Common CV grammar mistakes that could cost you a career

Published: 13 Jan 2017

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Make 2017 the year to make your CV stand out for all the right reasons. Your CV acts as an introduction to potential employers, so niggling grammar errors can let you down as a candidate. Crafting a thorough CV template which promotes your skills and experience is time intensive, especially if you tailor each application to an individual vacancy, so checking your CV for tiny errors before you hit the send button makes sense - chances are that someone else will pick them out.

Don’t let a typo stop you from leading a happy life in the job you want. Here are some of the most common mistakes to edit straight away:

Singular vs. plural subject-verb agreements

Was the food and dancing at the party great? Or, were they great? The subject and verb in a sentence must align, whether they’re singular or plural. If the subject is singular, the verb should also be singular – and vice versa.

Right: My top is too big.

Wrong: My top are too big.

Right: The footballs fly through the air.

Wrong: The footballs flies through the air.

Get to grips with homophones

English is one of the hardest languages to learn, partly because a lot of words are pronounced the same but spelt differently. These are called homophones. Examples include know and no, new and knew, floured and flowered. Spelling and grammar checkers may not pick up on a misused homophone, so if you know that this is a problem area, check, check and check again, or ask a friend or family member to double check what you’ve written.

Their, there, they’re

A common grammatical issue which can be easily avoided:

  • Their – use to describe belonging: their company
  • There – use when referring to a place or object: over there
  • They’re – ‘They are’

Possessives and contractions

Like a lot of grammar rules, you may not quite remember the terms from school, but you’ll probably be able to spot a broken rule on a page. Understanding ‘Possessive’ and ‘Contraction’ words is one such example. Possessive words describe something that belongs to you, so ‘you and your’. A contraction is a slice of two words, for example, ‘you’re: you are’, which will give your sentence a totally different meaning. When in doubt, break up the contraction and review the sentence. If it doesn’t make sense, switch to the possessive.

Its vs. it’s

Again, this apostrophe mistake is best tackled by breaking up the two components. ‘Its’ describes belonging, while ‘It’s’ should only be used when it is an abbreviation of ‘it is’ or ‘it has’.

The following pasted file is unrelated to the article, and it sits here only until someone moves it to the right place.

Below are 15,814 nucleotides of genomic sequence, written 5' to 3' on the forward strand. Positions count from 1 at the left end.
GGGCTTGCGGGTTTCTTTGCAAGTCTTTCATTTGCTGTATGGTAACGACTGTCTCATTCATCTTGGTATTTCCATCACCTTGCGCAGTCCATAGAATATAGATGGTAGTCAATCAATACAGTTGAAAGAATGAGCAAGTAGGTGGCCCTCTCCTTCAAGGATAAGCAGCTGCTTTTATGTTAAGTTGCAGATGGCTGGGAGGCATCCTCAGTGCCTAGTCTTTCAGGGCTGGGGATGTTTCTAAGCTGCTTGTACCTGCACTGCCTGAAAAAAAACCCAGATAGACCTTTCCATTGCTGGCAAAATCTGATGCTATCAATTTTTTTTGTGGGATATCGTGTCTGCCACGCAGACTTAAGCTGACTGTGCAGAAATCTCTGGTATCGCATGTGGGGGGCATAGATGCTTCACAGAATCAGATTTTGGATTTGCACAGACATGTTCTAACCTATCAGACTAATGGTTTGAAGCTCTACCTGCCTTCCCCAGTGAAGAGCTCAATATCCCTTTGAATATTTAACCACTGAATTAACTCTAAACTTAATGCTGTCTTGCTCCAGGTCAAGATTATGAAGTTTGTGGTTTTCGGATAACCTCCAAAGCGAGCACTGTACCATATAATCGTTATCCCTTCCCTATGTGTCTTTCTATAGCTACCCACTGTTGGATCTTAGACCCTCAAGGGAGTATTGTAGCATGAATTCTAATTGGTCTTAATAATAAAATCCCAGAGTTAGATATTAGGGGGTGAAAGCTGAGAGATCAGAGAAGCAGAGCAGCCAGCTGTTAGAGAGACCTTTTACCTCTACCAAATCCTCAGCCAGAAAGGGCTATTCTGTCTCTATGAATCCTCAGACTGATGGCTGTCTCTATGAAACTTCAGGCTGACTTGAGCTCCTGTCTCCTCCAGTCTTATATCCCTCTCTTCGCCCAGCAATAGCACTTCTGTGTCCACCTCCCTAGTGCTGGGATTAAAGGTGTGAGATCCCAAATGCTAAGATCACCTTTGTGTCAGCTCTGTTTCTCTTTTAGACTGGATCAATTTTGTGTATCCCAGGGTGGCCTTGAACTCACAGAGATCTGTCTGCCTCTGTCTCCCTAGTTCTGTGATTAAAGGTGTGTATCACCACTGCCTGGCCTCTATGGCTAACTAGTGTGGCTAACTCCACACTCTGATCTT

Affect vs. effect

Have you been affected by this grammar rule?

  • Affect: Someone/something has been influenced

Students in England were affected by the policy.

  • Effect: when something has resulted in/been produced

The government effected a policy that changed the lives of students

Capitalisation

You’ll come across plenty of websites that misuse capitalisation, possibly in a bid to make something look more important. Transferring this approach to your CV, however, will look out of place on any template. There are a lot of capitalisation rules to remember, so here’s a quick list of the important ones:

  • North, south, east west: capitalise if they are an integral part of a geo location, for example: Along the West Coast, in the North East, but don’t if you’re merely describing a direction, for example: Go south from North Street.
  • Capitalise brands, company names and organisations.
  • Institutions, for example, King’s College London.
  • Special occasions, like the Olympic Games and Brighton Film Festival.
  • Job titles: capitalise if the title comes immediately before a name: Managing Director Bob Bull. Lower case should be used if a title comes after the name as it is just describing the role: Eddy, the senior executive, worked on the project.

Sentence run-ons

The official name for a sentence that goes on and on is a run-on sentence. These occur when two main parts of a sentence (clauses) are connected without any punctuation and conjunction breaks. Conjunction words include ‘and’, ‘but’ and ‘or’. 

Good grammar plays its part in building your profile as a valuable candidate. It can help you to sculpt your ideas and opinions more effectively and enhance your position as a credible and professional person to have around.

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